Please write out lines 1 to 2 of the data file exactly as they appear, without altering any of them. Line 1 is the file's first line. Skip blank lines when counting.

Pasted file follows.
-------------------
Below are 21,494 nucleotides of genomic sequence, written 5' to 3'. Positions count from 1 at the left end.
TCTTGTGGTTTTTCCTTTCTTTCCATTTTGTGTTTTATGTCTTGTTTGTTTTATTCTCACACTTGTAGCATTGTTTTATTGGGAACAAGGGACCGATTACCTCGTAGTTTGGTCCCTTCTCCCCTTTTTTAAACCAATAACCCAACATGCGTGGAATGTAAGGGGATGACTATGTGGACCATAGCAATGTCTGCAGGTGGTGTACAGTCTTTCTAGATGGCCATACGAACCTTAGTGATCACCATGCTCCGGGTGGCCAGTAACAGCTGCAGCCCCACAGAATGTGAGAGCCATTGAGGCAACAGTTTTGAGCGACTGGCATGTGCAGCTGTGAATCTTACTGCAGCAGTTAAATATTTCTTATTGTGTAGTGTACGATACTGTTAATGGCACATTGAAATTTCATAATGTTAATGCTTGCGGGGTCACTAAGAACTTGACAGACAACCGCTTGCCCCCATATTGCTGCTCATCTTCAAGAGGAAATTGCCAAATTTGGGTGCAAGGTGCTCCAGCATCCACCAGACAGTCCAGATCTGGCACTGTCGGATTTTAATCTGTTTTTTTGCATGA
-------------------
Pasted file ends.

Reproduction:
Below are 21,494 nucleotides of genomic sequence, written 5' to 3'. Positions count from 1 at the left end.
TCTTGTGGTTTTTCCTTTCTTTCCATTTTGTGTTTTATGTCTTGTTTGTTTTATTCTCACACTTGTAGCATTGTTTTATTGGGAACAAGGGACCGATTACCTCGTAGTTTGGTCCCTTCTCCCCTTTTTTAAACCAATAACCCAACATGCGTGGAATGTAAGGGGATGACTATGTGGACCATAGCAATGTCTGCAGGTGGTGTACAGTCTTTCTAGATGGCCATACGAACCTTAGTGATCACCATGCTCCGGGTGGCCAGTAACAGCTGCAGCCCCACAGAATGTGAGAGCCATTGAGGCAACAGTTTTGAGCGACTGGCATGTGCAGCTGTGAATCTTACTGCAGCAGTTAAATATTTCTTATTGTGTAGTGTACGATACTGTTAATGGCACATTGAAATTTCATAATGTTAATGCTTGCGGGGTCACTAAGAACTTGACAGACAACCGCTTGCCCCCATATTGCTGCTCATCTTCAAGAGGAAATTGCCAAATTTGGGTGCAAGGTGCTCCAGCATCCACCAGACAGTCCAGATCTGGCACTGTCGGATTTTAATCTGTTTTTTTGCATGA